The Reese Dual Cam is justifiably popular - if set up properly it should be a good choice.

The better alternative, by far, is a 2500 series Suburban with the 6.0 and 4.10 OR the 8.1 and 3.73. You still will need the transmission cooler and load rated tires.

Good luck,

Mark
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Old 03-26-2004, 07:37 AM   #6
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Gerry,

I have the same dual cam system and it's a nice hitch, but won't really do much in the area of power, etc.

Here is what I'm doing (and I am not very comfortable yet with it). I have a high output 350 V8 sedan. I have installed all the coolers, 3.73 gears, suspension, etc. The car was rated at 5000 w/ 2.93 gears. Our Bambi weighed 4600 gross. The new Safari has a gross weight of 6300 lbs. In reality I may tip the scales somewhere around 6100lbs. So by the book, I've already exceeded the cars specs by 1100lbs approx.

If I had my way (monetary), I'd go out and get a Duramax/Allision combo. Money being what it is thought I will stick with my current vehicle and stay clear of the mountains.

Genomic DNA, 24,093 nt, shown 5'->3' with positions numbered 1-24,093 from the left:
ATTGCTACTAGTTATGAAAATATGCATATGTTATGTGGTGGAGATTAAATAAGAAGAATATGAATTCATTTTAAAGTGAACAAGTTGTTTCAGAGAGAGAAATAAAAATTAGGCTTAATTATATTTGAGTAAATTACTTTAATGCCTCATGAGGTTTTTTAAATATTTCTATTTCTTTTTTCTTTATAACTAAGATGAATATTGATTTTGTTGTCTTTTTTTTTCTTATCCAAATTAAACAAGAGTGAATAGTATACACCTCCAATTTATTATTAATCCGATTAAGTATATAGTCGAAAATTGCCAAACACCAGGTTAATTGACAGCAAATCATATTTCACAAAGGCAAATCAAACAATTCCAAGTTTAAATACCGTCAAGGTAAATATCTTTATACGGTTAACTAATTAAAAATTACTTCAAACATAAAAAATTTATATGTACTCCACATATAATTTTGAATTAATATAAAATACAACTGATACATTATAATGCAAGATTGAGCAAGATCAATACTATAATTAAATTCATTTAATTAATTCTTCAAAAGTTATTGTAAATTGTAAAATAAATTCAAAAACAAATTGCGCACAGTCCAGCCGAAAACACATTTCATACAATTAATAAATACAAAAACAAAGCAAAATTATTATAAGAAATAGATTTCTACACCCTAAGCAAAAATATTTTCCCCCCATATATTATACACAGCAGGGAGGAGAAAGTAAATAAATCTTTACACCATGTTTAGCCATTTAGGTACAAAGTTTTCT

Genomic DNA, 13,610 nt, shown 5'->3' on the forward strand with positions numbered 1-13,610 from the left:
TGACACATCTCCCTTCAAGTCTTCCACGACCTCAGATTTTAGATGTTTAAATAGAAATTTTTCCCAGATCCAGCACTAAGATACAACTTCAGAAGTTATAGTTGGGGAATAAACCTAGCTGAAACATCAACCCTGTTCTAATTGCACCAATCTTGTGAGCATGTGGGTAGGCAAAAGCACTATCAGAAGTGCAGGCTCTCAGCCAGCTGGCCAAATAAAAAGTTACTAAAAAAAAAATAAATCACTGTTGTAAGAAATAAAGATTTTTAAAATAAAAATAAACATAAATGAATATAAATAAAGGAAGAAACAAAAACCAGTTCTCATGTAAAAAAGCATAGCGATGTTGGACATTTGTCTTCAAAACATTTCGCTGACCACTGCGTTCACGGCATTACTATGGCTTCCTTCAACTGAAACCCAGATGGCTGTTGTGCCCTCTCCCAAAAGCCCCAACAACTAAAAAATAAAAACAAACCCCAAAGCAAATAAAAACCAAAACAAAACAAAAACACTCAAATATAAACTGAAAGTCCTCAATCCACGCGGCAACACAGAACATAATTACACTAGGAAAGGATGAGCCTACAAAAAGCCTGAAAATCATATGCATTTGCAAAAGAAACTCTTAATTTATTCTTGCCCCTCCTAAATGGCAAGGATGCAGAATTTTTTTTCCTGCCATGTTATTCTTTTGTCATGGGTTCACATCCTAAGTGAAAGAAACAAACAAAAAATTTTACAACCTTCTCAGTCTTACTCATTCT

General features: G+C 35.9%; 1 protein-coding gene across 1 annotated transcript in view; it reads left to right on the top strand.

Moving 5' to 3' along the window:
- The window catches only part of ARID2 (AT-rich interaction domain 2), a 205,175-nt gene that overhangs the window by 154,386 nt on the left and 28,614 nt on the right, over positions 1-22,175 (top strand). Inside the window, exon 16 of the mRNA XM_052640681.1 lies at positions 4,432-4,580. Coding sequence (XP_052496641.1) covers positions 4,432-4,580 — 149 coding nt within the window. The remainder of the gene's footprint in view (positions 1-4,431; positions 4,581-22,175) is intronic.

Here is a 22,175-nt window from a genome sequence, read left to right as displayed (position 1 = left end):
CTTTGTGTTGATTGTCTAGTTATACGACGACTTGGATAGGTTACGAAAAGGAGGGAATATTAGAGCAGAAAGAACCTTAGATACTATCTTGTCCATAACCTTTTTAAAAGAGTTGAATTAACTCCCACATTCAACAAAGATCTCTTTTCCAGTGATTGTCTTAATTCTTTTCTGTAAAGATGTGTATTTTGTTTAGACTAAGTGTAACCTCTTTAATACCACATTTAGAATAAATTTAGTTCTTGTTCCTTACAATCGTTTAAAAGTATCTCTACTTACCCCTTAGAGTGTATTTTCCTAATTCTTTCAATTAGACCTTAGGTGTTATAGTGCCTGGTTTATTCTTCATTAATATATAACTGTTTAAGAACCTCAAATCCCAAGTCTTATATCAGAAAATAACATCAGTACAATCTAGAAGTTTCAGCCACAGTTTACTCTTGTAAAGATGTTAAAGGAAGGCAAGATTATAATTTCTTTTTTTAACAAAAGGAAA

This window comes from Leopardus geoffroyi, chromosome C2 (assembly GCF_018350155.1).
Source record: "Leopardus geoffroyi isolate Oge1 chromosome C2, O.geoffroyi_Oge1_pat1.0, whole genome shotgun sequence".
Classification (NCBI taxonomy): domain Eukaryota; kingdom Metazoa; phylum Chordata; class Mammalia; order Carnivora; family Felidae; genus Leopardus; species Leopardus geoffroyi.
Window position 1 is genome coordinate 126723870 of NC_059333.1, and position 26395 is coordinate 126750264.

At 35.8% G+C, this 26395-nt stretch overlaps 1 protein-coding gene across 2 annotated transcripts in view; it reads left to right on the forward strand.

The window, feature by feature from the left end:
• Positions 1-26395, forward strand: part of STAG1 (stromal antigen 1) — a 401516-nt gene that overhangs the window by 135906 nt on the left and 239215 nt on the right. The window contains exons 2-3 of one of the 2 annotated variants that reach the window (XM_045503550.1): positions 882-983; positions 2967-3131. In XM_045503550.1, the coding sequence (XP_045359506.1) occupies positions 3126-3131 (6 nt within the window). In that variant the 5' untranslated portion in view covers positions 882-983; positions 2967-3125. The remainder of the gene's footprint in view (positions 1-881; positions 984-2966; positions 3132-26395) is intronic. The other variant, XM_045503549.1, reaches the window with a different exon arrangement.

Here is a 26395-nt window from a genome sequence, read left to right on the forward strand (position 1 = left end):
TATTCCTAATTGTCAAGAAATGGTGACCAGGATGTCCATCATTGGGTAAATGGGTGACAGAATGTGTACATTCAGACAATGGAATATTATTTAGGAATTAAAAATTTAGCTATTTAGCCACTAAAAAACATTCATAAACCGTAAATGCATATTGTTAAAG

My gut and the numbers tell me that you will be able to tow the 28' coach but like what I am doing, it's not the best thing. However, you are surely in the larger engine and/or 3/4 ton range. If at all possible, particularly if you plan on driving in the mountains, would consider at the very least a 6.0L 2500 or larger if you can swing it.
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Old 03-26-2004, 08:15 AM   #7
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We have a very similar set-up -- 2003 Suburban 5.3L 4x4 with 373 rear and a 2004 Safari 28W.

Comparing our previous setup -- 1996 Dodge Ram 1500SLT extended cab long bed with the big V8 pulling a 3500 pound Coleman Bayside...

The Suburban does a lot better, as far as torque and such, and it feels a lot better, if you allow me that with the much larger load.